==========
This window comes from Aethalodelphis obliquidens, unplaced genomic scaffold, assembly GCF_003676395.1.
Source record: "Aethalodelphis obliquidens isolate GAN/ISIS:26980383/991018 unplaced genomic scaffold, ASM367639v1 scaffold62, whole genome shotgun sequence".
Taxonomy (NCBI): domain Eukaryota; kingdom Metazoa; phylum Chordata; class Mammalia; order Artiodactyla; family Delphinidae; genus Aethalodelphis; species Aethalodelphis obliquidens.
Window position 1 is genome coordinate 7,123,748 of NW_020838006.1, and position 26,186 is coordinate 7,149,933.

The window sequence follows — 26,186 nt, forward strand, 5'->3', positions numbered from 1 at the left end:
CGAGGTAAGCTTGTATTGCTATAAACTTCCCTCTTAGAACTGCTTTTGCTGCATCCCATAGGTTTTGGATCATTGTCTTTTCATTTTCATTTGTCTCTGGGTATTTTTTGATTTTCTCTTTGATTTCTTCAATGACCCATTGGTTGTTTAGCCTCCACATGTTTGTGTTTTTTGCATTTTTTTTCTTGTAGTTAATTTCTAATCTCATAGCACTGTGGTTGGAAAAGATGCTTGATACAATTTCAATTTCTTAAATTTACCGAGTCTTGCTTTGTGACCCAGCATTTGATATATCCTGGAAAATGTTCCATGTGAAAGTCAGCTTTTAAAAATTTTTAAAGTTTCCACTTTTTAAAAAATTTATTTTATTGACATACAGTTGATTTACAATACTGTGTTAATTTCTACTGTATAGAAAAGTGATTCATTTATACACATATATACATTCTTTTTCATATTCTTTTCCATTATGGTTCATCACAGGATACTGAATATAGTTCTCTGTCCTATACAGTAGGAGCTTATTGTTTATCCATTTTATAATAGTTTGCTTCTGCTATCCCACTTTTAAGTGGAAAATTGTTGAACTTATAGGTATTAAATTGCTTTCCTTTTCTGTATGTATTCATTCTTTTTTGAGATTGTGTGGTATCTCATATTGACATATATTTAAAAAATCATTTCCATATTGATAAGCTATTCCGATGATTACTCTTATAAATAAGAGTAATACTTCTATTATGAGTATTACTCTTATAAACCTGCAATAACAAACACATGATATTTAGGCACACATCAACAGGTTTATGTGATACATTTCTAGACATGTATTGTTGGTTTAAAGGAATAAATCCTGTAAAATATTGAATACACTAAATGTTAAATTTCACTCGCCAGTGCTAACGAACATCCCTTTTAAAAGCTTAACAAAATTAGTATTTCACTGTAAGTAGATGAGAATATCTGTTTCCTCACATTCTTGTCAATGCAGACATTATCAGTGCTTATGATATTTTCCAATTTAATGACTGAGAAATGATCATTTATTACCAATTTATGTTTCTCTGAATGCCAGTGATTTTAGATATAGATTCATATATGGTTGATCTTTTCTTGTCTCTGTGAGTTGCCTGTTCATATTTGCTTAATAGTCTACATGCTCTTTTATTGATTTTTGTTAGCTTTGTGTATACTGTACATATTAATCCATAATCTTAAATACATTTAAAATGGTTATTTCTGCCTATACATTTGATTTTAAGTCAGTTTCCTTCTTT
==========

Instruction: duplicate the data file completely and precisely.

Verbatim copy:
This window comes from Aethalodelphis obliquidens, unplaced genomic scaffold, assembly GCF_003676395.1.
Source record: "Aethalodelphis obliquidens isolate GAN/ISIS:26980383/991018 unplaced genomic scaffold, ASM367639v1 scaffold62, whole genome shotgun sequence".
Taxonomy (NCBI): domain Eukaryota; kingdom Metazoa; phylum Chordata; class Mammalia; order Artiodactyla; family Delphinidae; genus Aethalodelphis; species Aethalodelphis obliquidens.
Window position 1 is genome coordinate 7,123,748 of NW_020838006.1, and position 26,186 is coordinate 7,149,933.

The window sequence follows — 26,186 nt, forward strand, 5'->3', positions numbered from 1 at the left end:
CGAGGTAAGCTTGTATTGCTATAAACTTCCCTCTTAGAACTGCTTTTGCTGCATCCCATAGGTTTTGGATCATTGTCTTTTCATTTTCATTTGTCTCTGGGTATTTTTTGATTTTCTCTTTGATTTCTTCAATGACCCATTGGTTGTTTAGCCTCCACATGTTTGTGTTTTTTGCATTTTTTTTCTTGTAGTTAATTTCTAATCTCATAGCACTGTGGTTGGAAAAGATGCTTGATACAATTTCAATTTCTTAAATTTACCGAGTCTTGCTTTGTGACCCAGCATTTGATATATCCTGGAAAATGTTCCATGTGAAAGTCAGCTTTTAAAAATTTTTAAAGTTTCCACTTTTTAAAAAATTTATTTTATTGACATACAGTTGATTTACAATACTGTGTTAATTTCTACTGTATAGAAAAGTGATTCATTTATACACATATATACATTCTTTTTCATATTCTTTTCCATTATGGTTCATCACAGGATACTGAATATAGTTCTCTGTCCTATACAGTAGGAGCTTATTGTTTATCCATTTTATAATAGTTTGCTTCTGCTATCCCACTTTTAAGTGGAAAATTGTTGAACTTATAGGTATTAAATTGCTTTCCTTTTCTGTATGTATTCATTCTTTTTTGAGATTGTGTGGTATCTCATATTGACATATATTTAAAAAATCATTTCCATATTGATAAGCTATTCCGATGATTACTCTTATAAATAAGAGTAATACTTCTATTATGAGTATTACTCTTATAAACCTGCAATAACAAACACATGATATTTAGGCACACATCAACAGGTTTATGTGATACATTTCTAGACATGTATTGTTGGTTTAAAGGAATAAATCCTGTAAAATATTGAATACACTAAATGTTAAATTTCACTCGCCAGTGCTAACGAACATCCCTTTTAAAAGCTTAACAAAATTAGTATTTCACTGTAAGTAGATGAGAATATCTGTTTCCTCACATTCTTGTCAATGCAGACATTATCAGTGCTTATGATATTTTCCAATTTAATGACTGAGAAATGATCATTTATTACCAATTTATGTTTCTCTGAATGCCAGTGATTTTAGATATAGATTCATATATGGTTGATCTTTTCTTGTCTCTGTGAGTTGCCTGTTCATATTTGCTTAATAGTCTACATGCTCTTTTATTGATTTTTGTTAGCTTTGTGTATACTGTACATATTAATCCATAATCTTAAATACATTTAAAATGGTTATTTCTGCCTATACATTTGATTTTAAGTCAGTTTCCTTCTTT